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Older adults' goals of care in the emergency department setting: A qualitative study guided by the 4Ms framework.
Sheber M, McKnight M, Liebzeit D, Seaman A, Husser EK, Buck H, Reisinger HS, Lee S. Older adults' goals of care in the emergency department setting: A qualitative study guided by the 4Ms framework. Journal of the American College of Emergency Physicians open. 2023 Aug 1; 4(4):e13012.
We sought to identify what matters to older adults (60 years and older) presenting to the emergency department (ED) and the challenges or concerns they identify related to medication, mobility, and mentation to inform how the 4Ms framework could improve care of older adults in the ED setting.
A qualitative study was conducted using the 4Ms to identify what matters to older adults ( = 60 years old) presenting to the ED and what challenges or concerns they identify related to medication, mobility, and mentation. We conducted semi-structured interviews with a convenience sample of patients in a single ED. Interview guide responses and interviewer field notes were entered into REDCap. Interviews were reviewed by the research team (2 coders per interview) who inductively assigned codes. A codebook was created through an iterative process and was used to group codes into themes and sub-themes within the 4Ms framework.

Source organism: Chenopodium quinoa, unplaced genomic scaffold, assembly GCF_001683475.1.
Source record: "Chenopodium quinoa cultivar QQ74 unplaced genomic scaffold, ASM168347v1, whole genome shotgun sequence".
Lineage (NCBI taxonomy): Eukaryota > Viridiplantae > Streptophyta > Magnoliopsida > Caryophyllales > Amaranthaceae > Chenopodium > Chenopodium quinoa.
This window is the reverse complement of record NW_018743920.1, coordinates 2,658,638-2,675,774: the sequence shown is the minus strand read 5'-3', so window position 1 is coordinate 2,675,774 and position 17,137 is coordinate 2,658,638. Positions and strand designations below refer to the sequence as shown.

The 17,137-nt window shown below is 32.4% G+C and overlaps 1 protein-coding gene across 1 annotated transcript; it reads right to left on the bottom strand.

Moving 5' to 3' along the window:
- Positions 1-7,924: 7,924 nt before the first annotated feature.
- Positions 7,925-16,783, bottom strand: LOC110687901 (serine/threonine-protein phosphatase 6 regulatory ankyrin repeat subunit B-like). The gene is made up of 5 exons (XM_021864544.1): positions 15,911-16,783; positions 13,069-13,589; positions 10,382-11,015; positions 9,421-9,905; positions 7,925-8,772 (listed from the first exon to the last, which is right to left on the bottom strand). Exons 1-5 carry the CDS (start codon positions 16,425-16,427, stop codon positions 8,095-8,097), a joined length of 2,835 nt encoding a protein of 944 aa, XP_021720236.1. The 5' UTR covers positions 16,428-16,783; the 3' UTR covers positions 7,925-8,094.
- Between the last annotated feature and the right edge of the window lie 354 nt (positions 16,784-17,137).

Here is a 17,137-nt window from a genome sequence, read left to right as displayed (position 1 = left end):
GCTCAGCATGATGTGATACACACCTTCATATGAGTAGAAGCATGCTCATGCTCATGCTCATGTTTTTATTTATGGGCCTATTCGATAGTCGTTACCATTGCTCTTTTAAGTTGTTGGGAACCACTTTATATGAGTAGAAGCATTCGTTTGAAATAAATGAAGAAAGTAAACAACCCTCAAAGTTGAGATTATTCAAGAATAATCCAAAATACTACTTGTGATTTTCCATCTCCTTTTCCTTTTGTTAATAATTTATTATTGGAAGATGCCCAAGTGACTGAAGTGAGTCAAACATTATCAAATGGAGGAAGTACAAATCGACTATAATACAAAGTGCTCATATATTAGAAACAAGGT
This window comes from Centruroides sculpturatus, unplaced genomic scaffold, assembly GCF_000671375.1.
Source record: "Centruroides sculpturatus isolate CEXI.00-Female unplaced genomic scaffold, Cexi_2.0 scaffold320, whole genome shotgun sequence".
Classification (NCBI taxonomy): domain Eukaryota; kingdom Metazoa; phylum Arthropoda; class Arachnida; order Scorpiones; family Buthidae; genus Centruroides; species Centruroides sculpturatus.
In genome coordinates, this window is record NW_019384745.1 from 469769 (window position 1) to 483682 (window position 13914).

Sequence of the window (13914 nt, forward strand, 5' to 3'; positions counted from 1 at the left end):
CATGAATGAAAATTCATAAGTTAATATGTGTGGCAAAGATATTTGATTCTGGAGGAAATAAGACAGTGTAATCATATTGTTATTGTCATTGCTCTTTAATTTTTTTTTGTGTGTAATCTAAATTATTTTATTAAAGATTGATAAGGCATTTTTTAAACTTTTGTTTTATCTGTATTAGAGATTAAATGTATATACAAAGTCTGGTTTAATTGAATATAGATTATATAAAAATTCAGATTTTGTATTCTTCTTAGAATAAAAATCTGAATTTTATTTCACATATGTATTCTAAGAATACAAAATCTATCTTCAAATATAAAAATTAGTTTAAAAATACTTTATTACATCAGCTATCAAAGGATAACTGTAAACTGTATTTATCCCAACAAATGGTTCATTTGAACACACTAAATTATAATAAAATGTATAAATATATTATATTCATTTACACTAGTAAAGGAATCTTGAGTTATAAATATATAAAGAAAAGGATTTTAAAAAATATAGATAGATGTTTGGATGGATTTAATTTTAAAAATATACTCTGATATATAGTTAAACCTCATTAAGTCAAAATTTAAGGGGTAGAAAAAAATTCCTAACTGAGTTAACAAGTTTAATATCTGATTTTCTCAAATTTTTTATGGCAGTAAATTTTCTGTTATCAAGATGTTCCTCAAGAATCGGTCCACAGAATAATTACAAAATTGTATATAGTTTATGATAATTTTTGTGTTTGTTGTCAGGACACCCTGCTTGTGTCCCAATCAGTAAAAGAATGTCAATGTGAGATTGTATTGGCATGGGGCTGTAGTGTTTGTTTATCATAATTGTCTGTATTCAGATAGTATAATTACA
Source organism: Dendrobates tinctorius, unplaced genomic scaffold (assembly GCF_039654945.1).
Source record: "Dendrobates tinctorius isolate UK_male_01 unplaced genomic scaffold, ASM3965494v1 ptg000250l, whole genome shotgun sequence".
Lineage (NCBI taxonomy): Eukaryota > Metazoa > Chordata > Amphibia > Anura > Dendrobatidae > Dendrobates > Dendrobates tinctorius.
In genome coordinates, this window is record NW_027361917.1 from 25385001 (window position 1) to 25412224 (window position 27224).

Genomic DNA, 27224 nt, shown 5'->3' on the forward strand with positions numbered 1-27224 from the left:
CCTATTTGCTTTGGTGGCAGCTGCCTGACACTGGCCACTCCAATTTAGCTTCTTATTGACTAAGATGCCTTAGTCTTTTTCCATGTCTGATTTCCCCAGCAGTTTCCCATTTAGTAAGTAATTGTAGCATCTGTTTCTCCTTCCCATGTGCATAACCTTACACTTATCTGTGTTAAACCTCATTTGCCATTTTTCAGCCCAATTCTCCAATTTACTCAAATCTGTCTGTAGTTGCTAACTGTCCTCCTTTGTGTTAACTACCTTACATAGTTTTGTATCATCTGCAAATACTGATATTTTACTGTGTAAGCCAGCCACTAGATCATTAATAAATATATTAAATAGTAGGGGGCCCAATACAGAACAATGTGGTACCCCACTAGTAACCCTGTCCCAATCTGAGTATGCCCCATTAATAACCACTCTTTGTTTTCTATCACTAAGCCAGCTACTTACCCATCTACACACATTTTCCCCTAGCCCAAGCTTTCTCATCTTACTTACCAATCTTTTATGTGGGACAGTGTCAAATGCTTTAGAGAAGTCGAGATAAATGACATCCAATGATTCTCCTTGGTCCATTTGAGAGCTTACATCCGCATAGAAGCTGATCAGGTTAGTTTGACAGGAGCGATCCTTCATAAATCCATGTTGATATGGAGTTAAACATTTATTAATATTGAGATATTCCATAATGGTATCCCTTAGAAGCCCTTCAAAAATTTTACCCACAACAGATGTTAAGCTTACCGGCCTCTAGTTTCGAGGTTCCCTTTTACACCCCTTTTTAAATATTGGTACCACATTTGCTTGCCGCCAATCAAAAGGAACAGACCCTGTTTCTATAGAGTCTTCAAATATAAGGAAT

A total of 20 ED patients participated in the interviews lasting 30-60 minutes. Codes identified for "what matters" included problem-oriented expectation, coordination and continuity, staying engaged, being with family, and getting back home. Codes related to the other 4Ms (medication, mobility, and mentation) described challenges. Medication challenges included: non-adherence, side effects, polypharmacy, and knowledge. Mobility challenges included physical activity and independence. Last, mentation challenges included memory concerns, depressed mood, and stress and worry.
Our study used the 4Ms to identify "what matters" to older adults presenting to the ED and the challenges they face regarding medication, mobility, and mentation. Understanding what matters to patients and the specific challenges they face can help shape and individualize a patient-centered approach to care to facilitate the goals of care discussion and handoff to the next care team.